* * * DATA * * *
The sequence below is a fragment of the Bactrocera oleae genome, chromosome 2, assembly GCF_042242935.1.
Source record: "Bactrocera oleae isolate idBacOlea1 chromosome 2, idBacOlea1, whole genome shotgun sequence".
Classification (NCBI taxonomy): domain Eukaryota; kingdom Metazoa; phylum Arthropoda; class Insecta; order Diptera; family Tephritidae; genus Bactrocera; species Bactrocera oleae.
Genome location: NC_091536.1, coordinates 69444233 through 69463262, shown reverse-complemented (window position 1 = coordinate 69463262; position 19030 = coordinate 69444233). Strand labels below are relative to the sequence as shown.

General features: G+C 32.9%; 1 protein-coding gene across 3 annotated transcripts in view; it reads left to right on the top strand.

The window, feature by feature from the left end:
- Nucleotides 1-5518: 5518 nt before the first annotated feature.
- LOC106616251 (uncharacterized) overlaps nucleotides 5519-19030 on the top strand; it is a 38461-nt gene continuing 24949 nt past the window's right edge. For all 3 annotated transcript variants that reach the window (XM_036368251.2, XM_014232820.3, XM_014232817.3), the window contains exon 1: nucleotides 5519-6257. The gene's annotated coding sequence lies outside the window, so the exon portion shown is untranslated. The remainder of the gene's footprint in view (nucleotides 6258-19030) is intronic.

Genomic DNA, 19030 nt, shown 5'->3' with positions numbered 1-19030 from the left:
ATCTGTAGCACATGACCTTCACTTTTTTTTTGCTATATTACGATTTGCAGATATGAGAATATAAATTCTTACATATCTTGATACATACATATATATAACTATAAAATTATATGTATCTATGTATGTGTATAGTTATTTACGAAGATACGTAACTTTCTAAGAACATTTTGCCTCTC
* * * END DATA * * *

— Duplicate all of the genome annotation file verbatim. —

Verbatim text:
The sequence below is a fragment of the Bactrocera oleae genome, chromosome 2, assembly GCF_042242935.1.
Source record: "Bactrocera oleae isolate idBacOlea1 chromosome 2, idBacOlea1, whole genome shotgun sequence".
Classification (NCBI taxonomy): domain Eukaryota; kingdom Metazoa; phylum Arthropoda; class Insecta; order Diptera; family Tephritidae; genus Bactrocera; species Bactrocera oleae.
Genome location: NC_091536.1, coordinates 69444233 through 69463262, shown reverse-complemented (window position 1 = coordinate 69463262; position 19030 = coordinate 69444233). Strand labels below are relative to the sequence as shown.

General features: G+C 32.9%; 1 protein-coding gene across 3 annotated transcripts in view; it reads left to right on the top strand.

The window, feature by feature from the left end:
- Nucleotides 1-5518: 5518 nt before the first annotated feature.
- LOC106616251 (uncharacterized) overlaps nucleotides 5519-19030 on the top strand; it is a 38461-nt gene continuing 24949 nt past the window's right edge. For all 3 annotated transcript variants that reach the window (XM_036368251.2, XM_014232820.3, XM_014232817.3), the window contains exon 1: nucleotides 5519-6257. The gene's annotated coding sequence lies outside the window, so the exon portion shown is untranslated. The remainder of the gene's footprint in view (nucleotides 6258-19030) is intronic.

Genomic DNA, 19030 nt, shown 5'->3' with positions numbered 1-19030 from the left:
ATCTGTAGCACATGACCTTCACTTTTTTTTTGCTATATTACGATTTGCAGATATGAGAATATAAATTCTTACATATCTTGATACATACATATATATAACTATAAAATTATATGTATCTATGTATGTGTATAGTTATTTACGAAGATACGTAACTTTCTAAGAACATTTTGCCTCTC